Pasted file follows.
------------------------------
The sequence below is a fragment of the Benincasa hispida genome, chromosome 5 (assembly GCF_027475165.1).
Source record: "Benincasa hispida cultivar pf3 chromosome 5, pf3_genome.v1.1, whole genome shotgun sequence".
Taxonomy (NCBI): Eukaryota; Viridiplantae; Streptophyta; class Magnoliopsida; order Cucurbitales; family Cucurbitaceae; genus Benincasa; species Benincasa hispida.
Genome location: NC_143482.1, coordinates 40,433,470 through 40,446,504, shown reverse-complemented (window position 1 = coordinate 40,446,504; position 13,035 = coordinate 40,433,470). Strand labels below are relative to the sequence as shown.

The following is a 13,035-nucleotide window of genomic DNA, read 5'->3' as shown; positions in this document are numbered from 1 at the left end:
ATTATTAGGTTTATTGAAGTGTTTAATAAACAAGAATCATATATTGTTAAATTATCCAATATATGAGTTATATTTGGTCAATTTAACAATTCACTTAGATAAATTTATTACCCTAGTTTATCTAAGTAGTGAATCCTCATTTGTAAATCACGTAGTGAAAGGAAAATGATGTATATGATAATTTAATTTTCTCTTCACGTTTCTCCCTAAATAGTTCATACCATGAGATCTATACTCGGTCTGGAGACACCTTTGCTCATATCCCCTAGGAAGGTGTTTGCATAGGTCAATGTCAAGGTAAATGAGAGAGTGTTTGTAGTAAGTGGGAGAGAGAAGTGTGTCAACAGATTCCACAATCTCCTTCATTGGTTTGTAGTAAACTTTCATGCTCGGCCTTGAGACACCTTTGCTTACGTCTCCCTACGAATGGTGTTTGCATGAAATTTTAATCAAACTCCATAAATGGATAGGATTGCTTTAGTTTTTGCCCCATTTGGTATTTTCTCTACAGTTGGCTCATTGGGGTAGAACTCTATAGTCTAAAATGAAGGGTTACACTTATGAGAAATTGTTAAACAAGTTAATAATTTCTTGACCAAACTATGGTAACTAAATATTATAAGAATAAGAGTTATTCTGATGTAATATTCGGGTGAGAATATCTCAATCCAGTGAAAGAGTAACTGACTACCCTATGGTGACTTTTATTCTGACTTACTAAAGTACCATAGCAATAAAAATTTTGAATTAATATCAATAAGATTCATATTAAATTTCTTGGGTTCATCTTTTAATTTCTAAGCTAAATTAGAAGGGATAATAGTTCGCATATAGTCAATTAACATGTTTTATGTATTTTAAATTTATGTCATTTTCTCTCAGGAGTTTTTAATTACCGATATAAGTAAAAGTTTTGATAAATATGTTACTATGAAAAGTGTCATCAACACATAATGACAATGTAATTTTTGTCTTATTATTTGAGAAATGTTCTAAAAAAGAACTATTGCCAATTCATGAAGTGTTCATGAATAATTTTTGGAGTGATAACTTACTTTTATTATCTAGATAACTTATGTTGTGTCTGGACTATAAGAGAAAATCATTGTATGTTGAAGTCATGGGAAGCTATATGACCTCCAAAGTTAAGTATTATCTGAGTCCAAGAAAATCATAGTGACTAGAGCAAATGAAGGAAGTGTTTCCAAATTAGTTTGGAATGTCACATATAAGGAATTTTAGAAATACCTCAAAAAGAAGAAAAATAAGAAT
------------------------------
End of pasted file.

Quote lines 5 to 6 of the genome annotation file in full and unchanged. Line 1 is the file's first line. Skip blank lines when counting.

The following is a 13,035-nucleotide window of genomic DNA, read 5'->3' as shown; positions in this document are numbered from 1 at the left end:
ATTATTAGGTTTATTGAAGTGTTTAATAAACAAGAATCATATATTGTTAAATTATCCAATATATGAGTTATATTTGGTCAATTTAACAATTCACTTAGATAAATTTATTACCCTAGTTTATCTAAGTAGTGAATCCTCATTTGTAAATCACGTAGTGAAAGGAAAATGATGTATATGATAATTTAATTTTCTCTTCACGTTTCTCCCTAAATAGTTCATACCATGAGATCTATACTCGGTCTGGAGACACCTTTGCTCATATCCCCTAGGAAGGTGTTTGCATAGGTCAATGTCAAGGTAAATGAGAGAGTGTTTGTAGTAAGTGGGAGAGAGAAGTGTGTCAACAGATTCCACAATCTCCTTCATTGGTTTGTAGTAAACTTTCATGCTCGGCCTTGAGACACCTTTGCTTACGTCTCCCTACGAATGGTGTTTGCATGAAATTTTAATCAAACTCCATAAATGGATAGGATTGCTTTAGTTTTTGCCCCATTTGGTATTTTCTCTACAGTTGGCTCATTGGGGTAGAACTCTATAGTCTAAAATGAAGGGTTACACTTATGAGAAATTGTTAAACAAGTTAATAATTTCTTGACCAAACTATGGTAACTAAATATTATAAGAATAAGAGTTATTCTGATGTAATATTCGGGTGAGAATATCTCAATCCAGTGAAAGAGTAACTGACTACCCTATGGTGACTTTTATTCTGACTTACTAAAGTACCATAGCAATAAAAATTTTGAATTAATATCAATAAGATTCATATTAAATTTCTTGGGTTCATCTTTTAATTTCTAAGCTAAATTAGAAGGGATAATAGTTCGCATATAGTCAATTAACATGTTTTATGTATTTTAAATTTATGTCATTTTCTCTCAGGAGTTTTTAATTACCGATATAAGTAAAAGTTTTGATAAATATGTTACTATGAAAAGTGTCATCAACACATAATGACAATGTAATTTTTGTCTTATTATTTGAGAAATGTTCTAAAAAAGAACTATTGCCAATTCATGAAGTGTTCATGAATAATTTTTGGAGTGATAACTTACTTTTATTATCTAGATAACTTATGTTGTGTCTGGACTATAAGAGAAAATCATTGTATGTTGAAGTCATGGGAAGCTATATGACCTCCAAAGTTAAGTATTATCTGAGTCCAAGAAAATCATAGTGACTAGAGCAAATGAAGGAAGTGTTTCCAAATTAGTTTGGAATGTCACATATAAGGAATTTTAGAAATACCTCAAAAAGAAGAAAAATAAGAAT